African children are taught to be seen and not heard. At home, our children are told not to interrupt their elders. In school, they are instructed not to ask too many questions. The consequence of this ingrained deference to authority is that in a large number of companies, youth are unable to express contrarian points of view. For young women in patriarchal societies, the emphasis on hierarchy can marginalize their voices and perspectives on the sideline.
Because African companies are more likely to place an emphasis on formal, rigid work styles, African women face significant challenges in juggling work and family life. For most American families, with an average of 2 children, picking up and dropping off kids is already a difficult task. Imagine the challenge confronting working Nigerian or Ivorian women, for example, who have an average of five kids. Making sure that they get where they need to go for school and play takes up valuable work time.
Although Africans tend to mitigate these problems through an emphasis on strong extended family networks, juggling large families with mothers who work outside the home is no easy feat. At GE, I am fortunate enough to benefit from progressive policies and an emphasis on that allows me to juggle raising my three children with my obligations at work. Moreover, my husband and I are fortunate enough to rely upon the support of our parents, siblings, and friends to meet our commitments at home and in the workplace.
Recently, my 6-year-old’s school hosted a play, but neither my husband nor I were able to attend on such short notice. Luckily, my brother-in-law and a dear friend stood in loco parentis to capture my daughter reciting her lines. This is not an unusual occurrence — I have played similar roles for friends and family on many occasions and I am eternally grateful for my “tribe.” As the African adage says, it takes a village to raise a child. But for women who do not have the benefit of this community nor a workplace that embraces flexibility, the delicate juggling act of managing home and work can lead to difficult trade-offs.
Until companies transform their cultures to eliminate the emphasis on hierarchy in favor of quality of life for all employees, women will continue to be held back. However, conversations about changing this dynamic are often restricted to women-only spaces, which makes systemic change difficult. As long as government and business remain male-dominated fields, any changes to the current systems will require the participation of men. If men do not participate in the conversation, efforts to effect change are nearly guaranteed to fail.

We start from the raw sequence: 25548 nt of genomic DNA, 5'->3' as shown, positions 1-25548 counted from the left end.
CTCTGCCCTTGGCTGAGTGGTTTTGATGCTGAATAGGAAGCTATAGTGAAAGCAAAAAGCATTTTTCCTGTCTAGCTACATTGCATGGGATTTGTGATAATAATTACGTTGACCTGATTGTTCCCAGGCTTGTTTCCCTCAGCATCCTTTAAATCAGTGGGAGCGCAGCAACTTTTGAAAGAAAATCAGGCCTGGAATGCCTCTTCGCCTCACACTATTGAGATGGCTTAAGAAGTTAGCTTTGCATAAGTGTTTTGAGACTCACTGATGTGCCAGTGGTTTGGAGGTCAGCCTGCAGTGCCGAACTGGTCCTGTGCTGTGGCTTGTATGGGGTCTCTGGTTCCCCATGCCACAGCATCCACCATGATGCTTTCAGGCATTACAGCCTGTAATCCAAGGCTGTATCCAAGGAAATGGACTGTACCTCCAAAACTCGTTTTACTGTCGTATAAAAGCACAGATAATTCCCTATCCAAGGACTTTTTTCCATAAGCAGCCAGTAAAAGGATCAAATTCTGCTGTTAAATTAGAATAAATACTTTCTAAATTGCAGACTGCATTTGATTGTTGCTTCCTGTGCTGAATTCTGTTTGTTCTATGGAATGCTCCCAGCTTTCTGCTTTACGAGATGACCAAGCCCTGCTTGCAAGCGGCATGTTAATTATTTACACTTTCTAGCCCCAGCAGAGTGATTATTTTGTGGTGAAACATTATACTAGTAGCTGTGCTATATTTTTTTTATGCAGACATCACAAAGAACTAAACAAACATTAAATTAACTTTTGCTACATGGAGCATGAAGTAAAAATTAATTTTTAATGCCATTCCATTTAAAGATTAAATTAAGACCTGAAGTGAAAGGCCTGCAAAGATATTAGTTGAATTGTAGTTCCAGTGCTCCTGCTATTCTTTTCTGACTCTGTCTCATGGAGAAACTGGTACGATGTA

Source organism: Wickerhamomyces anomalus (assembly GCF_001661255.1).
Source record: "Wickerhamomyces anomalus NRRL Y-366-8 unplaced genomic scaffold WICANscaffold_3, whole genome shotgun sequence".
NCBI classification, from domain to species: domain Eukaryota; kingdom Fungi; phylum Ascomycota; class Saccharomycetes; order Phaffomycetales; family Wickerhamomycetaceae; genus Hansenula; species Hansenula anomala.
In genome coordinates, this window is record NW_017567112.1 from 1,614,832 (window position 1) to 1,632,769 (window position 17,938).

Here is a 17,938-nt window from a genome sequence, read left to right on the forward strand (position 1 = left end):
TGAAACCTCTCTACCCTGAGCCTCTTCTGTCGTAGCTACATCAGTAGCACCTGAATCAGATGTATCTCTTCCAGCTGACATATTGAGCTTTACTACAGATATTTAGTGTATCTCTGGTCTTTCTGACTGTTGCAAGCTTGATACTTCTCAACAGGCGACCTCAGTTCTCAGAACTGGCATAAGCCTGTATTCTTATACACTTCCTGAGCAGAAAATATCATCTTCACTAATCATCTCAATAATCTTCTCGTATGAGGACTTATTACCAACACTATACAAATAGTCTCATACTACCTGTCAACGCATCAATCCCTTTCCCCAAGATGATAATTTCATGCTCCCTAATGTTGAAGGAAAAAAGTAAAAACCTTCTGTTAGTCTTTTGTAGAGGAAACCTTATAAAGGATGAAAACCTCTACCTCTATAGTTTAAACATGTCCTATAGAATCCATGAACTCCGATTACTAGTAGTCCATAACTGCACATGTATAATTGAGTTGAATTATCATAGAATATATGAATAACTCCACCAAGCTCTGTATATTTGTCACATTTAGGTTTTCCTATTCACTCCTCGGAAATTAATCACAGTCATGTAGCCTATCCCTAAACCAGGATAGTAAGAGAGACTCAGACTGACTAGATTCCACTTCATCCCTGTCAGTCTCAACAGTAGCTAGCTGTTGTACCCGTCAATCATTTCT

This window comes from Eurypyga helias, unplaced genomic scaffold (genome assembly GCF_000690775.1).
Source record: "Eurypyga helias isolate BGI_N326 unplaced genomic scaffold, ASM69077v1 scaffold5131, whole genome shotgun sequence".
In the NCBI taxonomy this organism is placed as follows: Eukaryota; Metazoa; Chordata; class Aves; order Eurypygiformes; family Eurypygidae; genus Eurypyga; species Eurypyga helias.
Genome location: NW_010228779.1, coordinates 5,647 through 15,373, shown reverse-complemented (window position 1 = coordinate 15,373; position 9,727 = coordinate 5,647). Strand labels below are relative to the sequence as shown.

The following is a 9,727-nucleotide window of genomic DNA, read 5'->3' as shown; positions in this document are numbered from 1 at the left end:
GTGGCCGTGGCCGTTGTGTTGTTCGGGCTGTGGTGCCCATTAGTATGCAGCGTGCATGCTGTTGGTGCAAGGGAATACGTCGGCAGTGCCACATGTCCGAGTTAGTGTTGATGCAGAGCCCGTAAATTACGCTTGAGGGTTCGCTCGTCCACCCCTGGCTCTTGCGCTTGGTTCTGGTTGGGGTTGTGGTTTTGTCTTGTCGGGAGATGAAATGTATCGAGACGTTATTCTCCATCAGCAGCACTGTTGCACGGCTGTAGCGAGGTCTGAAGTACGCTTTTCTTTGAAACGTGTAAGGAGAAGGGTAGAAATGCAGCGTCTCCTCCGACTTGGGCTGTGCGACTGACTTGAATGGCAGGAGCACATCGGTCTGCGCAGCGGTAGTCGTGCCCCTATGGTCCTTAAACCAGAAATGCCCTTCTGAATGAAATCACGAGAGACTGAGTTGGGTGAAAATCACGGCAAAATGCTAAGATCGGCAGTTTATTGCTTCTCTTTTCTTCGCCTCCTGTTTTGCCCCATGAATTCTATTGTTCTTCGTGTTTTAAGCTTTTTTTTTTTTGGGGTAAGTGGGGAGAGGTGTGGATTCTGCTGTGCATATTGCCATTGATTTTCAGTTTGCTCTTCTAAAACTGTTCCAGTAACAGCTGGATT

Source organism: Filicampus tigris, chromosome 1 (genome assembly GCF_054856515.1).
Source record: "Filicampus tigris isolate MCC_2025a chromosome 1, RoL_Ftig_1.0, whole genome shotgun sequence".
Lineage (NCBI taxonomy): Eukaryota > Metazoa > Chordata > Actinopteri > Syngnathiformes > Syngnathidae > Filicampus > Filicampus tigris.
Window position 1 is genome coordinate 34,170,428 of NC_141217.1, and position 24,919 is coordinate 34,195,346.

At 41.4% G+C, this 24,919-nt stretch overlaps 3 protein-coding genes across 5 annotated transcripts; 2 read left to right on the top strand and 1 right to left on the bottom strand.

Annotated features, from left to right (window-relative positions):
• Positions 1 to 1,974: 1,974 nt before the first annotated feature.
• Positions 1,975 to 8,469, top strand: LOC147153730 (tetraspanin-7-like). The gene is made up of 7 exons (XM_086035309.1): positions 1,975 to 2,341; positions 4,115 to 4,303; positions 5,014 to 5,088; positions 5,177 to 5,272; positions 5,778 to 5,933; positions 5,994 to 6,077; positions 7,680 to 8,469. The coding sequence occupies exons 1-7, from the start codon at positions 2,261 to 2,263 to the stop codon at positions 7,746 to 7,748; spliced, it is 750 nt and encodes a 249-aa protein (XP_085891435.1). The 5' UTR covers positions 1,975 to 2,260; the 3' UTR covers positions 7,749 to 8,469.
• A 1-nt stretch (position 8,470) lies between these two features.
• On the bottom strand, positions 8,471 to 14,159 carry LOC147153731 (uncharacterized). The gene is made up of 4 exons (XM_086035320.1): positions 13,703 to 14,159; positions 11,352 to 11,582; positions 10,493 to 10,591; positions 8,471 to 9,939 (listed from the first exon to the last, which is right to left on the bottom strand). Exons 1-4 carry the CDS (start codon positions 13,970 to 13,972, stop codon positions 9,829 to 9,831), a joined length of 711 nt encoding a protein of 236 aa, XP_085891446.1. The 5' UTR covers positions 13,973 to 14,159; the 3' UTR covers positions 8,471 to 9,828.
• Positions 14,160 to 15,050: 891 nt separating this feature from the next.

Part of that change begins with developing a participatory culture that encourages men to actively champion women. I co-lead the GE Women’s network for Sub-Saharan Africa, an affinity group that focuses on the recruitment, retention and promotion of women at GE. Professional relationships in the corporate world are too often limited by gender, but at GE, men regularly come out in large numbers. Part of that is due to our focus on relationship building. Our focus on gender equality reflects the company’s core cultural values — it is not just an end unto itself. By offering opportunities to socialize outside of male-centered spaces like the golf course or the bar, we chip away at that model of the old boys’ club. We also encourage both male and female executives to mentor and sponsor younger women to encourage them step forward into leadership roles rather than step back by giving into latent gender bias. When our male colleagues know the challenges we face, it gives them the knowledge and perspective to engage on women’s issues as advocates.
Calls for gender parity in corporate Africa aren’t just window-dressing. For African companies hoping to tackle global markets, it’s essential for growth. Studies have shown that having at least 30% of women in leadership positions adds 6% to net profit margin. McKinsey and Company has found that closing the gender gap could add as much as $12 trillion to global growth. But to build a culture that can secure Africa’s economic future, companies must recognize the challenges women face in rising and advancing in the workplace, and create the tools to help level the playing field.